About This Artwork

Greco-Egyptian

Octodrachm (Coin) Portraying King Ptolemy III Euergetes, Ptolemaic Period, (221-205 B.C.), issued by King Ptolemy IV
Reign of Ptolemy III Euergetes, 247–222 B.C.

Gold
Diam. 2.6 cm; 27.78 g
REV: ΠΤΟΛΕΜΑΙΟΥ ΒΑΣΙΛΕΩΣ

Gift of Martin A. Ryerson, 1922.4935

Under the rule of Ptolemy III, Egypt’s realm reached its greatest geographical limits, stretching from Cyrene in North Africa to Babylon in Mesopotamia. Rather than pursue further conquests, Ptolemy concentrated on developing prosperity within Egypt. His reign marks the apogee of the dynasty’s power. Surprisingly, Ptolemy III never issued a coin with his own portrait. This coin was struck by his son Ptolemy IV and presents the dead king with the attributes of three gods: the crown of Helios, the sun god; the armor of Zeus; and the trident of the sea god, Poseidon.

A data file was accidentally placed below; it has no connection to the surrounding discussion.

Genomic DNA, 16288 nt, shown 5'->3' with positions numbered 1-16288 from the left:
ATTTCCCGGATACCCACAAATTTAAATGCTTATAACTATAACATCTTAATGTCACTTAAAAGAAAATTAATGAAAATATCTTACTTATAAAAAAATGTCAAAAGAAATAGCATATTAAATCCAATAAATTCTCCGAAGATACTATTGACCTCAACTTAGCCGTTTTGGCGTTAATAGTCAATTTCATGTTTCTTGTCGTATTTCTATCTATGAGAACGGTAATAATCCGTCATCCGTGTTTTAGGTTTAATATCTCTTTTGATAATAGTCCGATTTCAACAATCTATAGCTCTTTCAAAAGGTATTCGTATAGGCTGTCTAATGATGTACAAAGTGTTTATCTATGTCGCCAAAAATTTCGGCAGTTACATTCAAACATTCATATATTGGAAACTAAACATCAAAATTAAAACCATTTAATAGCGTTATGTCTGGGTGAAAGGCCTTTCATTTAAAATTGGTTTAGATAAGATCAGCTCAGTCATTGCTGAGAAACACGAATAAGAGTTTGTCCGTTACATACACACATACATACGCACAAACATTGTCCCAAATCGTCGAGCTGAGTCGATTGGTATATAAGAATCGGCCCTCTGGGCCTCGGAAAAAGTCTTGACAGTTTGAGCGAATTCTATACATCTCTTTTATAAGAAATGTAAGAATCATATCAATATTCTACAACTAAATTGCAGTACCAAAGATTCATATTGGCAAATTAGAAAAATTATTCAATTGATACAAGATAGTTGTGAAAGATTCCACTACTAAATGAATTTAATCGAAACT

— Exhibition label, When the Greeks Ruled: Egypt After Alexander the Great, October 31, 2013–July 27, 2014, Gallery 154.

Exhibition, Publication and Ownership Histories

Exhibition History

The Art Institute of Chicago, Ancient Art Galleries, Gallery 154A, 1994 - February 2012.

"Power Struggles: Cleopatra's Relatives and Their Rivals," Gallery 155 (Coin Case), November 2001 - 2007.

The Art Institute of Chicago, When the Greeks Ruled: Egypt After Alexander the Great, October 31, 2013 - July 27, 2014; traveled to New York City, N.Y., the Institute for the Study of the Ancient World, September 16, 2014 - January 4, 2015.

Publication History

Alexander, Karen B. 2012. "From Plaster to Stone: Ancient Art at the Art Institute of Chicago." in Recasting the Past: Collecting and Presenting Antiquities at the Art Institute of Chicago, by Karen Manchester, p.29. Art Institute of Chicago/Yale University Press.




View mobile website